Two ground-breaking laws passed by a unanimous County Council and a huge initiative led by MPI are boosting odds for the survival of all local burial sites. In October 2017, the Council tasked the Montgomery County Planning Board with management of an inventory of cemeteries in our county.  The timing was perfect, as even before the effective date of February 9, 2018, MPI was prepared to begin the Montgomery County Cemetery Inventory Revisited project to document all known cemeteries here. Under the enthusiastic and steady hand of project coordinator Glenn Wallace, this initiative is right on schedule, with volunteers in the field as you read this.  Learn about this project on the Historic Cemeteries page of this website.

The second new County law is designed to protect burial sites during any subdivision and development process.  To be effective on July 1, 2018, a new full-time dedicated employee at Montgomery Planning must be included in the County’s FY19 Operating Budget.

Both of these laws will aid property owners, descendants, and advocates to identify all cemeteries in Montgomery County as well to enable their survival for the appreciation of current and future generations. MPI thanks the lead sponsors of these bills—Council members Berliner, Leventhal, and Rice—and all Council members who voted to protect local burial sites.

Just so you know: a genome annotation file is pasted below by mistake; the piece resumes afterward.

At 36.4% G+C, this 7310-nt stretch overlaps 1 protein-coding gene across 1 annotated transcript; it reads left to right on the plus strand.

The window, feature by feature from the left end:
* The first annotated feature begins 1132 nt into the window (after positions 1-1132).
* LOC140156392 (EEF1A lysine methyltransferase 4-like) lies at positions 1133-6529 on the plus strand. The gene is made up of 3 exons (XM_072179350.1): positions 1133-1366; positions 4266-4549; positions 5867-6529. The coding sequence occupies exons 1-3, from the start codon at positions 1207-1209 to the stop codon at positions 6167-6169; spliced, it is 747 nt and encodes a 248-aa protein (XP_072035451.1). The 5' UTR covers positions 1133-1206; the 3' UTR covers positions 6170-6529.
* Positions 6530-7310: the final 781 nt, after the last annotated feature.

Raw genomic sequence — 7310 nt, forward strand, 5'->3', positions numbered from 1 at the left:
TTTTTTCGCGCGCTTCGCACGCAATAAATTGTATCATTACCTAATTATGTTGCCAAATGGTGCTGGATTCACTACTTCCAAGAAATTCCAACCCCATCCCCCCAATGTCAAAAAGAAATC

Advocates for local cemeteries can soon rest a bit easier because sites will be listed in an official inventory that covers the entire County, including municipalities with their own planning and zoning authority, and that all cemeteries will be protected during the subdivision and development process. This is a solid victory for all of our cemeteries — of whatever size and age, in neglected or good condition, of religious or family background, whether African American or White in origin, or whether currently in the news or quietly waiting in the background to be documented and rejuvenated.

Read more about  Montgomery County Cemetery Inventory Revisited project.

Review Bill 24-17 Land Use Information and SRA 17-01 Approval Procedures.
Land Use Information – Burial sites
Approval Procedures – Burial sites

More information will be added to this website as the project progresses.

Maryland Cemetery Preservation Act of 2018

HB877 has been filed in the Maryland General Assembly, headed for
a hearing on February 28 before the House Health & Government Operations Committee. Long overdue, this bill
tackles several obstacles to cemetery protection and preservation and provides incentives for descendants, property
owners, and cemetery advocates. Link to a summary of this bill here. For further